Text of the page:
“He was very articulate, very organised, diligent, hardworking, to the extent that all of his peers said he was out of this world because he wasn’t within the realm of what people ordinarily expected from him.
“We were looking through one of his things and we saw a picture he took in 1937. He recorded the time that the picture was taken, not just the date. If you asked within our community in Abeokuta to know something, they would tell you to go to him because he was amazing in his sense of organisation.’
“When we were growing up in the school, if you saw him 100 times, something must be wrong with you. It could be about your dressing or books and for every offence, there’s a penalty of six strokes of the cane. “He was a perfectionist and a very religious man. Whatever he believed in, he was a stickler for it.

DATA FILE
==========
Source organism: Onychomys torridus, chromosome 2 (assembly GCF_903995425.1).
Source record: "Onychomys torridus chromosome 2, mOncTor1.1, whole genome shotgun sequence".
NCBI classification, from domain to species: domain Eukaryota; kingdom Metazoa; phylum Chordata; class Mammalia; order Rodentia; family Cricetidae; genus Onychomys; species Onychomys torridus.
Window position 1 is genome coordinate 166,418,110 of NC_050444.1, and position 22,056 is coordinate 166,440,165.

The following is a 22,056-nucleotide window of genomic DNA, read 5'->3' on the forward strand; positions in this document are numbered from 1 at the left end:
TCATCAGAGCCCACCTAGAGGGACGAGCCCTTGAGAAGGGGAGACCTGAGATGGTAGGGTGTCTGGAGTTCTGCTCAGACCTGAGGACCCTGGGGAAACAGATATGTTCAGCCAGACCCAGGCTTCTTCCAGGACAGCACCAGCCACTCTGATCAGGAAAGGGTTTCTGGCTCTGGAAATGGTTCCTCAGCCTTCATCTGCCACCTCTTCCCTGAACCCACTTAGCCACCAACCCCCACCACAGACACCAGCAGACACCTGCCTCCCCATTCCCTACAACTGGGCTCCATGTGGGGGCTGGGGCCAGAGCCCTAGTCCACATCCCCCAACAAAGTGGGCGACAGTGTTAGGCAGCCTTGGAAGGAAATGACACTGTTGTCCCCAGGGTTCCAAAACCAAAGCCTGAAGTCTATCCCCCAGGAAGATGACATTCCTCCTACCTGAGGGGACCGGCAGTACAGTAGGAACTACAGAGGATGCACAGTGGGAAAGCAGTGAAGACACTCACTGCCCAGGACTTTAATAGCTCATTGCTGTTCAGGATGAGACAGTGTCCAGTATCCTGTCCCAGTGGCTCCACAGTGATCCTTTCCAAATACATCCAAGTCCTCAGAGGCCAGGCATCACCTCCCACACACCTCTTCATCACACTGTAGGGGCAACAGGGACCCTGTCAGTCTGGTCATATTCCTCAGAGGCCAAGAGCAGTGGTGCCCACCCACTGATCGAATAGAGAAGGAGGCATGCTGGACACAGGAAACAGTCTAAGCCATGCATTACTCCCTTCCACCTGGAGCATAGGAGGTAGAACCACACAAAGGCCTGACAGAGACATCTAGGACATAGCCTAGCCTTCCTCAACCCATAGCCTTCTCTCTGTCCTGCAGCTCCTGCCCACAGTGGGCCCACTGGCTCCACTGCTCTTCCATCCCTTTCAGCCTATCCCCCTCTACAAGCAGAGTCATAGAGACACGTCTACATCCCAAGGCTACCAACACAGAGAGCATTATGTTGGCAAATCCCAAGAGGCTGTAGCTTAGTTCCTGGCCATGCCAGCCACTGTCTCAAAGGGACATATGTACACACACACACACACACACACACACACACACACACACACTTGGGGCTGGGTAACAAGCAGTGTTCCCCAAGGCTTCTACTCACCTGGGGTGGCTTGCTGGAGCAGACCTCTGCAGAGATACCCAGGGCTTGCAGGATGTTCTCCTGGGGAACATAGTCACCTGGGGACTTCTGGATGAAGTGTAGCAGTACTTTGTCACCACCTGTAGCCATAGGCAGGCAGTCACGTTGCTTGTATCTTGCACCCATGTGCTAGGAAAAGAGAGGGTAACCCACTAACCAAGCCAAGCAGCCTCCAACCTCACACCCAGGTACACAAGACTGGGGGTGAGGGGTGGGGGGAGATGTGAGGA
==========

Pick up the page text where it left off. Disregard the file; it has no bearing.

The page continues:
“Growing up under his watch was a challenge; as children, we didn’t cherish those qualities but it was as if he should no longer die when we attained adulthood. If you see me as hard working, then you can understand. My dad would be the last to sleep.
“He didn’t have so many friends but he was very social. He had a record of everything, including the days he bought clothes, the price and the place of purchase. You can’t be Amosun and be lazy; nobody would accept that from you.”
That was Governor Ibikunle Amosun of Ogun State speaking about his late father, Alhaji Abdul Lasisi Oyedemi Sanusi-Amosun, during the 20th remembrance event on January 21, 2017, exactly a year ago.